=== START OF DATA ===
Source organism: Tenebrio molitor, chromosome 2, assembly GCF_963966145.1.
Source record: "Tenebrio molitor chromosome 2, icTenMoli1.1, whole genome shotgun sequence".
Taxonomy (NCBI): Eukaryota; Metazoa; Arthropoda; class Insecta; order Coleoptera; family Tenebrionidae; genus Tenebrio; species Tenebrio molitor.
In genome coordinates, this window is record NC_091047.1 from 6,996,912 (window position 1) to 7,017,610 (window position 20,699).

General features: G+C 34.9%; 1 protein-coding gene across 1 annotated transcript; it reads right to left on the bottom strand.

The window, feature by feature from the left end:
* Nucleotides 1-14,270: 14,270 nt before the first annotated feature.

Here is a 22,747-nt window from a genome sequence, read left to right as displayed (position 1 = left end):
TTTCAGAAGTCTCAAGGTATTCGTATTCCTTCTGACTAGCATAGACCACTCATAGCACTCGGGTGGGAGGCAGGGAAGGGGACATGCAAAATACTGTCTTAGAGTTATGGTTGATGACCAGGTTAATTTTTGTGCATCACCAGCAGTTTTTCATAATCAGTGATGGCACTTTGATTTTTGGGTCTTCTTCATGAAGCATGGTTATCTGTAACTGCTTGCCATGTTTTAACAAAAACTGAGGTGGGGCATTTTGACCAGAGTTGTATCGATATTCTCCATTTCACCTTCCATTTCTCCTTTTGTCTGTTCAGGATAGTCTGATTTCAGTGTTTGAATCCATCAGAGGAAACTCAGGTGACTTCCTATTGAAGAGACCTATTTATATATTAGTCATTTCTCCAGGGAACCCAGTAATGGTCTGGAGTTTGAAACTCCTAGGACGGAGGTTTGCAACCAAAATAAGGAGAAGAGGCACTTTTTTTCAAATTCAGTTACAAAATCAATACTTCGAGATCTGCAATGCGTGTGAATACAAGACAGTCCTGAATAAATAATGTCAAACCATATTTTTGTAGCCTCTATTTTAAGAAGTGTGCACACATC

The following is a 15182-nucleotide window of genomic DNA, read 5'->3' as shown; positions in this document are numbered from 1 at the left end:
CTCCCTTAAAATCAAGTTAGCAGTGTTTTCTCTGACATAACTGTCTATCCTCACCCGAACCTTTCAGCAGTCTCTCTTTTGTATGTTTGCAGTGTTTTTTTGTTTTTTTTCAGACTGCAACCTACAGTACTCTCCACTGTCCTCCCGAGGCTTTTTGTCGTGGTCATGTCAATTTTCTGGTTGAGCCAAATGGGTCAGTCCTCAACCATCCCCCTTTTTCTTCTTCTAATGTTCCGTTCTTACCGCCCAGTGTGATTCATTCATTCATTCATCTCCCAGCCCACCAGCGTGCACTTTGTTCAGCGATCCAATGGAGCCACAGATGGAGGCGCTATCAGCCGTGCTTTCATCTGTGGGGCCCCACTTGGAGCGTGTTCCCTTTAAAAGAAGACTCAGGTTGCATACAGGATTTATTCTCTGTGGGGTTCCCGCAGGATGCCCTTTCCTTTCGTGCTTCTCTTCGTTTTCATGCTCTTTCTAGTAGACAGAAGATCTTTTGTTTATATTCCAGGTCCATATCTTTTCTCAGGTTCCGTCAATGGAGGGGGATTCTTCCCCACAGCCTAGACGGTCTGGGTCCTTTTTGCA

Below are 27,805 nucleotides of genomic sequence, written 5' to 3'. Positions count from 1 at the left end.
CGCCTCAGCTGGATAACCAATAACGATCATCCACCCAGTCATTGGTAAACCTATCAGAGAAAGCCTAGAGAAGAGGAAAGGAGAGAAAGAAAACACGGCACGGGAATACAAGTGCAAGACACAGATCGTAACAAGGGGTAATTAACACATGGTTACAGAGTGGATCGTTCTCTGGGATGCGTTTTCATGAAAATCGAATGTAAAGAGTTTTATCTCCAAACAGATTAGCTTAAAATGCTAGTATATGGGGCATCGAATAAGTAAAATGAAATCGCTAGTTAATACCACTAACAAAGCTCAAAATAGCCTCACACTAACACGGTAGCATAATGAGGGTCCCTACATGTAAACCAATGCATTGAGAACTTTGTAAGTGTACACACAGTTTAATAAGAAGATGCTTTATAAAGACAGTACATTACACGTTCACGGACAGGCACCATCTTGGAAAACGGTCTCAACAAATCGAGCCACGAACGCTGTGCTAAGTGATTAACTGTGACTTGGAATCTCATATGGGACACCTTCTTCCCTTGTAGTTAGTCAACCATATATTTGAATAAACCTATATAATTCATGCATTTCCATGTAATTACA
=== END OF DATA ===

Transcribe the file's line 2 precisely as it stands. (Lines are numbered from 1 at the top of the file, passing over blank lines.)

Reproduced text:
Source record: "Tenebrio molitor chromosome 2, icTenMoli1.1, whole genome shotgun sequence".